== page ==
Although the numbers in the budget resolution draw a lot of attention, one of the most impactful parts of the resolution deals with budget process, setting up the parameters for legislation later in the year. A key part of this process is reconciliation instructions, which help turn the assumptions in the resolution into reality. Additionally, it provides a bill prepared by a committee filibuster-proof consideration on the floor. This legislation would need to be signed by the President and have the force of law, while the budget resolution does not. Both the Senate and House Budgets provide reconciliation instructions, starting this potentially powerful legislative process.
But what are reconciliation instructions?
Reconciliation instructions are directions to a committee to report legislation that changes existing law to bring spending, revenues, or the debt limit in line with the budget resolution. Reconciliation specifies the committee or committees, the nominal dollar savings needed, and sometimes a deadline for legislation to be reported. A reconciliation bill that comes to the floor cannot be filibustered in the Senate – meaning it does not need 60 votes – and has a 20-hour debate clock in both chambers (unless waived by rule or unanimous consent). Reconciliation's special privileges are important because they are intended to ease the passage of politically difficult (usually) deficit reduction legislation.
The House budget takes a wide-open approach by giving every committee with jurisdiction over any mandatory spending or revenue provisions reconciliation instructions to achieve at least a nominal amount of deficit reduction (at least $1 billion in deficit reduction over ten years for committees with a large amount of mandatory spending in their jurisdiction and $15 or $100 million for committees with smaller amounts of spending in their jurisdiction). Including instructions for all committees might help facilitate action on any or all of the spending reductions in the budget. While there may be concerns about how realistic the spending reductions in the House budget might be, its procedural approach is appropriate by getting every committee involved to at least provide for a mechanism for action on legislation achieving savings throughout the budget.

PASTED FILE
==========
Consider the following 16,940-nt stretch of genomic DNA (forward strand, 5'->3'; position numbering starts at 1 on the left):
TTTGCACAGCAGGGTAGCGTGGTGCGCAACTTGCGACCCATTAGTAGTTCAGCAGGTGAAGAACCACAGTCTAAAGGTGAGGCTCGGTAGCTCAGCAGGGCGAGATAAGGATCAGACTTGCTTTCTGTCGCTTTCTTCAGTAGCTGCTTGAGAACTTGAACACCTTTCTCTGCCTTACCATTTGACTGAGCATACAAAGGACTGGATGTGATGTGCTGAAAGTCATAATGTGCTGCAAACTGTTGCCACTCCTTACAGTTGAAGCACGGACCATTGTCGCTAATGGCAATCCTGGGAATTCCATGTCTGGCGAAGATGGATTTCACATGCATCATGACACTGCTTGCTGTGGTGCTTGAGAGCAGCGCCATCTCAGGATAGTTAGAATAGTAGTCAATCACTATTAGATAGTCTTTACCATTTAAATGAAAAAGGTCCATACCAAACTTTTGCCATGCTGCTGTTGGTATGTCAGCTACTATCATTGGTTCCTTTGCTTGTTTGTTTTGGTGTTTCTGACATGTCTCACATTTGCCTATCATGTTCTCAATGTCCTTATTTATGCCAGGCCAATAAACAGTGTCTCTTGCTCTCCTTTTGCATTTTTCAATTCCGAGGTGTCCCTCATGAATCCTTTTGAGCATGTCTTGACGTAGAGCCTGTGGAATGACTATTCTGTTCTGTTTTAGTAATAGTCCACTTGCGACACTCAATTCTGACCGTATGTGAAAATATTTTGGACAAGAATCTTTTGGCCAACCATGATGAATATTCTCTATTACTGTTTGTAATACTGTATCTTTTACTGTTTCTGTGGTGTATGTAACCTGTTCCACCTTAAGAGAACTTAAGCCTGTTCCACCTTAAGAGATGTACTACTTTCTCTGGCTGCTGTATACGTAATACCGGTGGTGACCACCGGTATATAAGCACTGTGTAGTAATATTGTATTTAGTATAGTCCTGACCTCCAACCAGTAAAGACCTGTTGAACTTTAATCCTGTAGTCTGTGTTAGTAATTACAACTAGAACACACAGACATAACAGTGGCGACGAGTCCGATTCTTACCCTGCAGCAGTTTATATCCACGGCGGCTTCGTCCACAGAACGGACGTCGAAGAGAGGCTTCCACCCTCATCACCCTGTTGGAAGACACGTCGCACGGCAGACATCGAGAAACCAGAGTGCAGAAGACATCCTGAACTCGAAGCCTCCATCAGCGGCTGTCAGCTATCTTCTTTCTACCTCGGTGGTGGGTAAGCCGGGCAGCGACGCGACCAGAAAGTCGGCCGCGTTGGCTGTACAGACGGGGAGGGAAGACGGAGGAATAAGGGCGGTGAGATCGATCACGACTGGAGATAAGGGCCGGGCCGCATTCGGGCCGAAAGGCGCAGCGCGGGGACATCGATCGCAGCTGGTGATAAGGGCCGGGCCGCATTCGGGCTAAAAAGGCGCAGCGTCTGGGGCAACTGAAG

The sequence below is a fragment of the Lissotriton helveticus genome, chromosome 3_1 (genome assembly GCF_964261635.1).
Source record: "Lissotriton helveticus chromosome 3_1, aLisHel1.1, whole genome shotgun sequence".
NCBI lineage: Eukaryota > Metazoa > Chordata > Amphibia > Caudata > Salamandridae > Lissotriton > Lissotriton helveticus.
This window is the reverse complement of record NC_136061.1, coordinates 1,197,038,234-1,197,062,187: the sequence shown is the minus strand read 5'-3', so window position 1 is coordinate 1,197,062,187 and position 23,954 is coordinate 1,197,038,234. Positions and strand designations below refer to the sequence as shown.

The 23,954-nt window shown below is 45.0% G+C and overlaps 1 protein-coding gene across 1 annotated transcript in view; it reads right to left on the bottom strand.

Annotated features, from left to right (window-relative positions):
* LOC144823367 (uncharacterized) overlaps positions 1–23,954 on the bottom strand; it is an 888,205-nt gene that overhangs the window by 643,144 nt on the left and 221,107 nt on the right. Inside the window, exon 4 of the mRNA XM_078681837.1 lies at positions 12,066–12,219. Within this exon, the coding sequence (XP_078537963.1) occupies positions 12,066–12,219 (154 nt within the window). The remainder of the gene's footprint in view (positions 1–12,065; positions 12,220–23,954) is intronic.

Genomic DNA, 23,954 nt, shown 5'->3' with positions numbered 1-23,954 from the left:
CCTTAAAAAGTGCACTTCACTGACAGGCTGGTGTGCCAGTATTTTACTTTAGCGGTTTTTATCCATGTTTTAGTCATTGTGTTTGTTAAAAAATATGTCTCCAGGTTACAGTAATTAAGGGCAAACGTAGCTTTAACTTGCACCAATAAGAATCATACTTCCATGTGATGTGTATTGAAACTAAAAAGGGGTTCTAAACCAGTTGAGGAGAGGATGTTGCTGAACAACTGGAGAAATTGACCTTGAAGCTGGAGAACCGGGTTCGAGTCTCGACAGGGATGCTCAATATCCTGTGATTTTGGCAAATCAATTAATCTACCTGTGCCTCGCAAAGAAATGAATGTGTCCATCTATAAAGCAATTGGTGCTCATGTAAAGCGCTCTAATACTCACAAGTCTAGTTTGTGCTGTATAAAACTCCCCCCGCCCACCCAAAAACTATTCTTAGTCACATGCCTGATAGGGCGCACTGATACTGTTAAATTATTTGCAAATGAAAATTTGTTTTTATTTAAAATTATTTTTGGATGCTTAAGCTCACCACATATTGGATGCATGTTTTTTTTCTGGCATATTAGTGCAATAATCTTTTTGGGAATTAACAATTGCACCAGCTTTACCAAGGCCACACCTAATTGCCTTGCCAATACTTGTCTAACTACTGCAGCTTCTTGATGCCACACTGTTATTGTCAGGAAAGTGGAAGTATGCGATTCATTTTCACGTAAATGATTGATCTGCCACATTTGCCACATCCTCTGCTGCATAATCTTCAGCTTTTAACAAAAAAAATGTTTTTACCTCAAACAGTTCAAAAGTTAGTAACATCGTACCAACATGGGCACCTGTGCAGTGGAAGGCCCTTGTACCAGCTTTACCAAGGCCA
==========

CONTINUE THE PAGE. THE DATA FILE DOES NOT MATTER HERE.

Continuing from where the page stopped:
The budget provides some guidance about how these reconciliation instructions are to be used. The instructions to all committees with any mandatory savings are a minimum level of savings for reconciliation (though the Ways and Means Committee could use revenue to meet the reconciliation target). All instructions are for savings, which means reconciliation legislation from any committee could not increase the deficit. Additionally, there is a special rule for dealing with any scoring ramifications to the King v. Burwell Supreme Court decision. (see our explanation here) The reconciliation instructions then encourage committees to look at Affordable Care Act (ACA) provisions to decide the best way to repeal them but do not necessarily require committees to include ACA repeal in reconciliation legislation.
The reconciliation instructions in the House budget instructions give the House considerable flexibility in how to use reconciliation.
- It could be used for legislation implementing all the mandatory savings on the budget.
- It could be used for a bill that has more modest mandatory savings in the tens or hundreds of billions of dollars that would make a down payment on reducing deficit and/or offset sequester relief.
- It could be used to pass a permanent SGR fix that is fully offset.
- It could be used for legislation repealing the spending and revenue provisions of ACA. (but not regulatory provisions or other provisions that don't have direct budgetary effects)